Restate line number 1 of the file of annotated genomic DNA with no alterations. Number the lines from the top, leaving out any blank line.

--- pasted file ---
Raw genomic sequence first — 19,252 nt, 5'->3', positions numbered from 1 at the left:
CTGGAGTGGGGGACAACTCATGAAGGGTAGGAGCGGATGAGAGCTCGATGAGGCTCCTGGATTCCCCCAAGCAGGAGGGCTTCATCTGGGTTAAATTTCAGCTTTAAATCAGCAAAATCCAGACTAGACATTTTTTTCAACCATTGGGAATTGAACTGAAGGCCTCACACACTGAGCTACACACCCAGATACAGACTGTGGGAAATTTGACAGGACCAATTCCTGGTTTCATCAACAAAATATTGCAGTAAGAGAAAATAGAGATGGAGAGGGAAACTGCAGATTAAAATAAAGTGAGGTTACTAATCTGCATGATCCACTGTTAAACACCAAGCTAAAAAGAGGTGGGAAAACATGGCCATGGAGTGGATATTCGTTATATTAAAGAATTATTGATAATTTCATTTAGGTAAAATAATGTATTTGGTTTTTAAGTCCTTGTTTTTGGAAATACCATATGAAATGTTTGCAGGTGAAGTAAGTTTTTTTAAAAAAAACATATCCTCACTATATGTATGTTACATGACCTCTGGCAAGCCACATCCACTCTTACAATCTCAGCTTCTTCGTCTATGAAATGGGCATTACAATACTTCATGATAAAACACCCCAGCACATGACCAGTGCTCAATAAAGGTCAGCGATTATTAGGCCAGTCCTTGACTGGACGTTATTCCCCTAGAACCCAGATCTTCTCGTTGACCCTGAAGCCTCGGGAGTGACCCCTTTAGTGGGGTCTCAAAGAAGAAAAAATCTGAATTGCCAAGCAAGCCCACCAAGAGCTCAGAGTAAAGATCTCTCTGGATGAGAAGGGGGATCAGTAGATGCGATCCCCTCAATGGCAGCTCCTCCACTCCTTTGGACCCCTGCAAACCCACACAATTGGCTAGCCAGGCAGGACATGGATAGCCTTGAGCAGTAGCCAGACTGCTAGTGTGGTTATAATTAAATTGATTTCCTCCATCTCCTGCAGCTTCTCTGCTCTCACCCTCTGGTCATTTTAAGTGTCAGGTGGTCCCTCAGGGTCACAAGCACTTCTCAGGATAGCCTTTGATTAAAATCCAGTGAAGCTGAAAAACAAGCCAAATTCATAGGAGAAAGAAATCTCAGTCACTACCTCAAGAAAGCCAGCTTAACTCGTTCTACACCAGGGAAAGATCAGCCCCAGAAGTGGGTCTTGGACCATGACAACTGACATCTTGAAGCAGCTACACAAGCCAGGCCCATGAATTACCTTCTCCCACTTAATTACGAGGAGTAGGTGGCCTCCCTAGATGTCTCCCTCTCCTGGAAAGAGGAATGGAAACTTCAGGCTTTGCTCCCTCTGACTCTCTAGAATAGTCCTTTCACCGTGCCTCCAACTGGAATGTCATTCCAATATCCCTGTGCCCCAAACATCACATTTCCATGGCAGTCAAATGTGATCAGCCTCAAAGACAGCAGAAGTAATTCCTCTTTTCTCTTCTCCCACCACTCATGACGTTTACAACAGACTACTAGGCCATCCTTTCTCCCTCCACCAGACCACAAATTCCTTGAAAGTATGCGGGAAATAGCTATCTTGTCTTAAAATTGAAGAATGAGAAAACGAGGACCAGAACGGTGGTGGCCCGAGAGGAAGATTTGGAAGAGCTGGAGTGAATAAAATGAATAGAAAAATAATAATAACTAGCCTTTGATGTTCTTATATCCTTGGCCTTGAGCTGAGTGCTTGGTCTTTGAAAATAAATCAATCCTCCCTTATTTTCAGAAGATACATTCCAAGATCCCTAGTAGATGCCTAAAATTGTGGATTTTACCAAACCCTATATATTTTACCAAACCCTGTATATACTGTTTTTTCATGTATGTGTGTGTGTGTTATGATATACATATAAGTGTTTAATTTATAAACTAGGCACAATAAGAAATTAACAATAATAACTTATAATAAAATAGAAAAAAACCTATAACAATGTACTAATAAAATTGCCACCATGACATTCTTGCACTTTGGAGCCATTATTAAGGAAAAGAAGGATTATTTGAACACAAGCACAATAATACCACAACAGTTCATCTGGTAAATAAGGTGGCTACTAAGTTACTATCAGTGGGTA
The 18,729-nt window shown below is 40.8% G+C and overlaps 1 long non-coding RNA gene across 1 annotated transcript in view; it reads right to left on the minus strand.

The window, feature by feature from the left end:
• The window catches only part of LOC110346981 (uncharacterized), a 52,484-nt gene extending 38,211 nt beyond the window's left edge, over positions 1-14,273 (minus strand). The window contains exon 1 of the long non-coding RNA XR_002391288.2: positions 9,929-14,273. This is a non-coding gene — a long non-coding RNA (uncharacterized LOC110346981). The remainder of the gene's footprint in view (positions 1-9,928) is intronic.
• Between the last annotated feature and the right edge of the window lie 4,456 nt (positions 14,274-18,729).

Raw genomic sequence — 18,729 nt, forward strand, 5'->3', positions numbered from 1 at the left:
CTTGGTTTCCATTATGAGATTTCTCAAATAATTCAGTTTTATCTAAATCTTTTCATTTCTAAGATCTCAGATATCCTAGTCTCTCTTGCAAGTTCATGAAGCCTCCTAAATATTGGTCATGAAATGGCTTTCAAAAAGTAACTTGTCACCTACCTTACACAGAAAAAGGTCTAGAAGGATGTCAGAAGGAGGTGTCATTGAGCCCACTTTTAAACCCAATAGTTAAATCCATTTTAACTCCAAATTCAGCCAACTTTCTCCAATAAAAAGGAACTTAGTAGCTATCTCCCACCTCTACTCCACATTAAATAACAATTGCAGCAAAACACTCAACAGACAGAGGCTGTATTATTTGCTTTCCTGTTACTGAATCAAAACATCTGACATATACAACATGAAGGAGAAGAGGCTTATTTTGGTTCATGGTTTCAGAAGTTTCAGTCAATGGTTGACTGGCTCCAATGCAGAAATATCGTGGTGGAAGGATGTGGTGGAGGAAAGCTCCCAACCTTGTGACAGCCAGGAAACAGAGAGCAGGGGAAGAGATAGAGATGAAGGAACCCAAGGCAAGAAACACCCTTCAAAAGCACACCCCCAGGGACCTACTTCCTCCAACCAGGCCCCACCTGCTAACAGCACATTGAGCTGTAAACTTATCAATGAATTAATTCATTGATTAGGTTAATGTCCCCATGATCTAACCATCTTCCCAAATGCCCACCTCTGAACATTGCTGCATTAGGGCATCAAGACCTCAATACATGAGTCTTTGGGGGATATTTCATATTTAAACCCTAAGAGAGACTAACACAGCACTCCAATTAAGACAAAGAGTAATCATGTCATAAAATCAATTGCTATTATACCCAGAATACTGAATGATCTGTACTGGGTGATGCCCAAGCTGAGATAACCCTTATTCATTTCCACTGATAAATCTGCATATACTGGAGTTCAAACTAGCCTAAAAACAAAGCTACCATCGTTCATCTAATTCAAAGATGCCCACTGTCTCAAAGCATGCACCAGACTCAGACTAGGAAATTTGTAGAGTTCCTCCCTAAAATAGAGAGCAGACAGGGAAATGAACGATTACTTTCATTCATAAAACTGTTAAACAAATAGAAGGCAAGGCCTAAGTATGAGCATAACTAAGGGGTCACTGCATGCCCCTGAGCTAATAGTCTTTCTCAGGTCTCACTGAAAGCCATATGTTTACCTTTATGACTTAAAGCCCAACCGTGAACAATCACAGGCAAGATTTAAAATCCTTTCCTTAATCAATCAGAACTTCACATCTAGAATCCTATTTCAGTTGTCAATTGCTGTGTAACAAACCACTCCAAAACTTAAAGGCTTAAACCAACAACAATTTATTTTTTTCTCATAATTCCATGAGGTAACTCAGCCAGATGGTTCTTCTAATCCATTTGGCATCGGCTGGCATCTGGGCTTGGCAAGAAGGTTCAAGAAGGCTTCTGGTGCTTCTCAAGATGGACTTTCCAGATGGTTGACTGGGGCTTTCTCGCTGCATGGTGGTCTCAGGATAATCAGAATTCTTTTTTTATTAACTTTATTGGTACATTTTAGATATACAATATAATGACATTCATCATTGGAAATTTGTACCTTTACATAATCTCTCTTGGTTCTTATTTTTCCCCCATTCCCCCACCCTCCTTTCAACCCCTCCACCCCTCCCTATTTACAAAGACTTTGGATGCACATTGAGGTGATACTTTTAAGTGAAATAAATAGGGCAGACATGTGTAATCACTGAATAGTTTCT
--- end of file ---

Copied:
Raw genomic sequence first — 19,252 nt, 5'->3', positions numbered from 1 at the left: